Shared Task: Exploiting Parallel Texts for Statistical Machine Translation
June 8 and 9, 2006, in conjunction with NAACL 2006 in New York City
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The shared task of the workshop is to build a probabilistic phrase translation table for phrase-based statistical machine translation (SMT). Evaluation is translation quality on an unseen test set.
We provide a parallel corpus as training data (with word alignment), a baseline statistical machine translation system, and additional resources. Participants may augment this system or use their own system.
The goals of staging this shared task are:
We hope that both beginners and established research groups
will participate in this task.
- get reference performance numbers
in a large-scale translation task for European languages
- pose special challenges with word order (German-English) and
translating from English into foreign languages
- offer interested parties a (relatively) smooth start with
hands-on experience in state-of-the-art statistical machine translation
- create publicly available data for machine translation
and machine translation evaluation
We provide training data for three European language pairs, and a common framework (including a language model and a basline system). The task is to improve methods to build a phrase translation table (e.g. by better word alignment, phrase extraction, phrase scoring), augment the system otherwiese (e.g. by preprocessing), or build entirely new translation systems.
The participants' system is used to translate a test set of unseen sentences in the source language. The translation quality is measured by the BLEU score, which measures overlap with a reference translation, and manual evaluation. Participants agree to contribute to the manual evaluation about eight hours of work.
To have a common framework that allows for comparable results, and also to lower the barrier to entry, we provide
Optionally, you may use
- a fixed training set
- a fixed language model
- a fixed baseline system
Most current methods to train phrase translation tables build on a word alignment (i.e., the mapping of each word in the source sentence to words in the target sentence). Since word alignment is by itself a difficult task, we provide word alignments. These word alignments are acquired by automatic methods, hence they contain errors. You may get better performance by coming up with your own word alignment.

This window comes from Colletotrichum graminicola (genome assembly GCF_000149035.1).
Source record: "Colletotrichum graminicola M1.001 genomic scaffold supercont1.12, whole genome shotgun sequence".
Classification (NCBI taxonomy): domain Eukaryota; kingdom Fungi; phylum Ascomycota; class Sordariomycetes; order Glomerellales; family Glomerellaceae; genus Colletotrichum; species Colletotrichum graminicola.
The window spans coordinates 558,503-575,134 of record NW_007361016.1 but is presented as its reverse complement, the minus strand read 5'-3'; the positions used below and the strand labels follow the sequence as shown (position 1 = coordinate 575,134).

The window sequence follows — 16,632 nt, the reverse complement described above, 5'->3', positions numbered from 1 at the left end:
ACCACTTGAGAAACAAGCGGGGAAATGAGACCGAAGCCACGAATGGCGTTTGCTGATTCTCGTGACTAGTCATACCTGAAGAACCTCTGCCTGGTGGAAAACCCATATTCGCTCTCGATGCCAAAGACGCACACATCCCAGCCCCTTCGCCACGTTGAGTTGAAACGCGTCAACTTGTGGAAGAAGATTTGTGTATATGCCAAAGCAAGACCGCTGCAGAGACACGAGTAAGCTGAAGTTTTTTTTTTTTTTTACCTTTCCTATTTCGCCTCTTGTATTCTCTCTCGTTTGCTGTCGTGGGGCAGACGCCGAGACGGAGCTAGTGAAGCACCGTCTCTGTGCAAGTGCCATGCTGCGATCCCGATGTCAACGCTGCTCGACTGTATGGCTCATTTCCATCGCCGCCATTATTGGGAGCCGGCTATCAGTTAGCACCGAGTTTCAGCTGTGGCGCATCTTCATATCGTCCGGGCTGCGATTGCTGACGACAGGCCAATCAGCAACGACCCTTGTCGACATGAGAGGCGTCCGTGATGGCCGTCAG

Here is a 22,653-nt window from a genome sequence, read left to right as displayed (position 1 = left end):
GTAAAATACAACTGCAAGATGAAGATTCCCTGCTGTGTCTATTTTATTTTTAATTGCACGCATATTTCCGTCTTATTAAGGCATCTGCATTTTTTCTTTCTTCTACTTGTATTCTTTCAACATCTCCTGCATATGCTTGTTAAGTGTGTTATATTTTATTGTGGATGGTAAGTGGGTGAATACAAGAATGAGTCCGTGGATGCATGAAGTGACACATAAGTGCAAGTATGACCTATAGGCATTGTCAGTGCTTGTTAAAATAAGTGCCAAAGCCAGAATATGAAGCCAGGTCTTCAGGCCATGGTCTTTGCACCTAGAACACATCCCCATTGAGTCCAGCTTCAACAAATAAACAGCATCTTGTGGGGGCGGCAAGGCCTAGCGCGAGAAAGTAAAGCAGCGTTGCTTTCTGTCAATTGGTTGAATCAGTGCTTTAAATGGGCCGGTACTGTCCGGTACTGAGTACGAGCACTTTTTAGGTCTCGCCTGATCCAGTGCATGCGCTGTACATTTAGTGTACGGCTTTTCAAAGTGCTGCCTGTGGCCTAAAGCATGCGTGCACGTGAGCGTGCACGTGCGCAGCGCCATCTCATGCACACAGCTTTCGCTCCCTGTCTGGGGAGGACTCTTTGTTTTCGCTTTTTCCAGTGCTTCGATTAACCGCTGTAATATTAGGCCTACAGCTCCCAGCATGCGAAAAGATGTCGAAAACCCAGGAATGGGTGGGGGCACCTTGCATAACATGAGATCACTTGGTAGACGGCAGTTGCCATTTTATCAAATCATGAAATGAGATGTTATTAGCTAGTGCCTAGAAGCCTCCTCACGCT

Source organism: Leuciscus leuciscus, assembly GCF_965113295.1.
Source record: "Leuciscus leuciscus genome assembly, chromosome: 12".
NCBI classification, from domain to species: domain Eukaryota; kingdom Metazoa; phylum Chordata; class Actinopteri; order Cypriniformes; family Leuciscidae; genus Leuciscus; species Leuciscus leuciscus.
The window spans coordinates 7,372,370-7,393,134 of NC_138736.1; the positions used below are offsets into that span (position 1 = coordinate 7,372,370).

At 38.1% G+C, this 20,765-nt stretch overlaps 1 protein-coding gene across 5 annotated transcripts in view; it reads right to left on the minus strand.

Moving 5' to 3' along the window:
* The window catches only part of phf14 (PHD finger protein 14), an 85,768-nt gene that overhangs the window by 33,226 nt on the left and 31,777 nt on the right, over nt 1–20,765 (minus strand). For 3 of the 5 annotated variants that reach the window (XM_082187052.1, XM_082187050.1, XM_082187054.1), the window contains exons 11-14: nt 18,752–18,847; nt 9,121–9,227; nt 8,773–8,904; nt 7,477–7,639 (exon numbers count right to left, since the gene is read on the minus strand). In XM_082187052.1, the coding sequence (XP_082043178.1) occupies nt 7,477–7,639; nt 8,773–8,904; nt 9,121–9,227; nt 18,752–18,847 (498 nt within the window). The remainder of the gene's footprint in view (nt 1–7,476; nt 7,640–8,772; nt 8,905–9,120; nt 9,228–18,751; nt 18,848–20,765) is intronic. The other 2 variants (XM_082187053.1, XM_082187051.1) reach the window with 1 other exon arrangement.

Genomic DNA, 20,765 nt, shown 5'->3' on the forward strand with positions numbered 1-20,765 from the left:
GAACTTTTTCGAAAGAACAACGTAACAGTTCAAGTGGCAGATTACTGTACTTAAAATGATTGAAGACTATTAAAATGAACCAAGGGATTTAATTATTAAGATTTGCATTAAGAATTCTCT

- a provided word alignment
We also strongly encourage your participation, if you use
Your submission report should highlight in which ways your own methods and data differ from the standard task. We may break down submitted results in different tracks, based on what resources were used.
- your own training corpus
- your own sentence alignment
- your own language model
- your own decoder
The provided data is taken from the Europarl corpus, which is freely available. Please click on the links below to download the data.
If you prepare training data from the Europarl corpus directly, please do not take data from Q4/2000 (October-December), since it is reserved for development and test data.
Note that the training data is not lowercased. This may be useful for tagging and parsing tools. However, the phrase translation tables and language model use lowercased text. Since the provided development test set and final test set are mixed-cased, they have to be lowercased before translating.
To tune your system during development, we provide a development set of 2000 sentences.
This data is identical with the 2005 development test data.
Development Test Data
To test your system during development, we provide a development test set of 2000 sentences.
This data is identical with the 2005 test data.
To test your system, translate the following 3064 sentences and send the output per email to email@example.com
- English (to be translated to French, Spanish and German)
- French (to be translated to English)
- Spanish (to be translated to English)
- German (to be translated to English)
Evaluation will be done both automatically as well as by human judgement.
- Automatic Scoring: We will use the BLEU score, a reference implementation is multi-bleu.perl.
- Manual Scoring: We will collect judgments about adequacy and fluency from human annotators. If you participate in the evaluation, we ask you to commit about 8 hours of time to do the manual evaluation. The evaluation will be done with an online tool, which you can play with here (using the WPT'05 submissions).
March 20: Test data released (available on this web site)
March 31: Results submissions (by email to firstname.lastname@example.org)
April 7: Short paper submissions (4 pages)
Philipp Koehn (University of Edinburgh)
Christof Monz (University of London)